Thorndyke needs help and he finds it in the form of Jerry Stokes (Joan Bennett, sister of silent star Constance Bennett). Jerry is a, ahem, “seamstress.” A seamstress who wears flashy clothes, comes home at two in the morning and keeps her money in her garter. Cleverly played, Mr. Lang, cleverly played.
The manhunt continues, punctuated by quieter scenes of Thorndyke and Jerry bridging their class divide and becoming friends. Meanwhile, Quive-Smith is steadily closing in on his prey…
Man Hunt is a propaganda film but it is also first-class entertainment. Modern suspense films are often relentless affairs but Man Hunt ebbs and flows, the contrast making the chase scenes much more nail-biting. The acting ranges from good to excellent. Walter Pidgeon goes a bit overboard at times but is generally quite capable in the lead. I loved Joan Bennett’s sassy character who combined world-weariness and childlike innocence in equal measure. A very young Roddy McDowall is on hand to play the cabin boy who helps Thorndyke stow away. (McDowall has the special gratitude of many silent film fans. In 1991, he paid for Florence Lawrence’s unmarked grave to receive a proper headstone.)
Of course, acting honors must go to George Sanders. He is every inch the villain, smart and cruel. The casual, business-like manner in which he goes about his duties only adds to his menace. In 1940’s cinema, Nazis were often portrayed as evil but not nearly as frightening as their real-world counterparts. I suppose for reasons of propaganda it would be impractical to make the enemy terrifying but the cinematic Nazis of Man Hunt are the exception. Their ruthlessness is alarmingly effective.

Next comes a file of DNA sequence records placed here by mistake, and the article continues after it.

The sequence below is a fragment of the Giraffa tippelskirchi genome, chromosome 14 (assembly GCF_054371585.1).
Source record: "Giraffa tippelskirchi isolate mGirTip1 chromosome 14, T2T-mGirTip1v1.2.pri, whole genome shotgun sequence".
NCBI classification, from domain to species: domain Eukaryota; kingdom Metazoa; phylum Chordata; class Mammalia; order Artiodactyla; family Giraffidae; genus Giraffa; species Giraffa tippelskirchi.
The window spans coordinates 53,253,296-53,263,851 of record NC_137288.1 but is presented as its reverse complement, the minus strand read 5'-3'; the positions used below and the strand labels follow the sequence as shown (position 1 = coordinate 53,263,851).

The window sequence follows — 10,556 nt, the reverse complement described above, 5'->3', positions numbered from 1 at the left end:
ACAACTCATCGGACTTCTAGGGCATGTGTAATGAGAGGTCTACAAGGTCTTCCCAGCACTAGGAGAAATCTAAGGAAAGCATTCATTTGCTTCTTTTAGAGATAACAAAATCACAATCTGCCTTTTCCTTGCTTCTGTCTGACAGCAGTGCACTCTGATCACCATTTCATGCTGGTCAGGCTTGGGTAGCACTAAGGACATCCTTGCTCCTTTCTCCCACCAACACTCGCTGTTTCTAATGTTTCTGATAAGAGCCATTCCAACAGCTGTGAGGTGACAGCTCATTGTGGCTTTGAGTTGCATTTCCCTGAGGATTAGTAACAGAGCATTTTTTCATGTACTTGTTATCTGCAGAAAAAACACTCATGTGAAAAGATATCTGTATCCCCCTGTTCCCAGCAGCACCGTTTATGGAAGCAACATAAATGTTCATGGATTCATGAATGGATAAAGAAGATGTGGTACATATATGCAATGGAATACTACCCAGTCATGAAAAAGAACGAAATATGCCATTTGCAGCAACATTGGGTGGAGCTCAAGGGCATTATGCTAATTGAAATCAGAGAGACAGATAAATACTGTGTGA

(By the way, between Sanders and Pidgeon, I think this film boasts of some of the finest speaking voices in classic film. We are only missing Ronald Colman and Margaret Sullavan.)
Man Hunt is also an excellent book adaptation. I greatly enjoyed the orginal source novel but I would have been baffled as to how to adapt it into a Hollywood sound film. The vast majority of the book is interior monologue from the narrator (he is never named) with flashbacks to his torture and descriptions of his survival tactics. It makes for gripping reading but would be difficult to convey on-screen for the tastes of a 1940’s audience.
Screenwriters Dudley Nichols and Lamar Trotti solve these problems in a variety of ways. First, the story is presented in strict chronological order. Second, the character of Quive-Smith, who was introduced much later in the book, is presented immediately as the main antagonist. This gives the hero someone to react to rather than simply keeping everything in his own head. Third, the character of Jerry is added. She was not invented out of whole cloth, however. The hero of the book is mourning the loss of his love at the hands of the Nazis (she is also never named) but she died some weeks before the story begins. Jerry is an amalgamation of this nameless woman and… the hero’s cat, Asmodeus.